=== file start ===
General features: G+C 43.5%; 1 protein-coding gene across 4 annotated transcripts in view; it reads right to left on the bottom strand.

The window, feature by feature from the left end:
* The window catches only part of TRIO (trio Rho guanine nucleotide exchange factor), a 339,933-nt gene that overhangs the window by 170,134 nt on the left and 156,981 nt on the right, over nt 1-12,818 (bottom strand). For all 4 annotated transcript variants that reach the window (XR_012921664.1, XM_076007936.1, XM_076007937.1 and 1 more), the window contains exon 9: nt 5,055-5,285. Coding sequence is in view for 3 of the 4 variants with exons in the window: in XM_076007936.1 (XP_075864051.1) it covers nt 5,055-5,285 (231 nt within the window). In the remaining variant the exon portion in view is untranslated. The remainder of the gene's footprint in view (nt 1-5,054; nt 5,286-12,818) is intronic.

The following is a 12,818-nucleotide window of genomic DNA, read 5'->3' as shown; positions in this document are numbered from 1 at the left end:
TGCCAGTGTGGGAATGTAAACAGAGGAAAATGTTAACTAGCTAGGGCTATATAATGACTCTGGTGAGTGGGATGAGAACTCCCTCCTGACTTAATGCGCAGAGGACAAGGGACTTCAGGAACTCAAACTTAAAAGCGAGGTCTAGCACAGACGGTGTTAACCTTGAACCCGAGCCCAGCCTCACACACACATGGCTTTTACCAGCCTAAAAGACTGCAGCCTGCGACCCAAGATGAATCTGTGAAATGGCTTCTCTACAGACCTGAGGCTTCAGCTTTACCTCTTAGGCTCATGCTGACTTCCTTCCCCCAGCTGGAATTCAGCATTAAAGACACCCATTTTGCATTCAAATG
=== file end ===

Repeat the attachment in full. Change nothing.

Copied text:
General features: G+C 43.5%; 1 protein-coding gene across 4 annotated transcripts in view; it reads right to left on the bottom strand.

The window, feature by feature from the left end:
* The window catches only part of TRIO (trio Rho guanine nucleotide exchange factor), a 339,933-nt gene that overhangs the window by 170,134 nt on the left and 156,981 nt on the right, over nt 1-12,818 (bottom strand). For all 4 annotated transcript variants that reach the window (XR_012921664.1, XM_076007936.1, XM_076007937.1 and 1 more), the window contains exon 9: nt 5,055-5,285. Coding sequence is in view for 3 of the 4 variants with exons in the window: in XM_076007936.1 (XP_075864051.1) it covers nt 5,055-5,285 (231 nt within the window). In the remaining variant the exon portion in view is untranslated. The remainder of the gene's footprint in view (nt 1-5,054; nt 5,286-12,818) is intronic.

The following is a 12,818-nucleotide window of genomic DNA, read 5'->3' as shown; positions in this document are numbered from 1 at the left end:
TGCCAGTGTGGGAATGTAAACAGAGGAAAATGTTAACTAGCTAGGGCTATATAATGACTCTGGTGAGTGGGATGAGAACTCCCTCCTGACTTAATGCGCAGAGGACAAGGGACTTCAGGAACTCAAACTTAAAAGCGAGGTCTAGCACAGACGGTGTTAACCTTGAACCCGAGCCCAGCCTCACACACACATGGCTTTTACCAGCCTAAAAGACTGCAGCCTGCGACCCAAGATGAATCTGTGAAATGGCTTCTCTACAGACCTGAGGCTTCAGCTTTACCTCTTAGGCTCATGCTGACTTCCTTCCCCCAGCTGGAATTCAGCATTAAAGACACCCATTTTGCATTCAAATG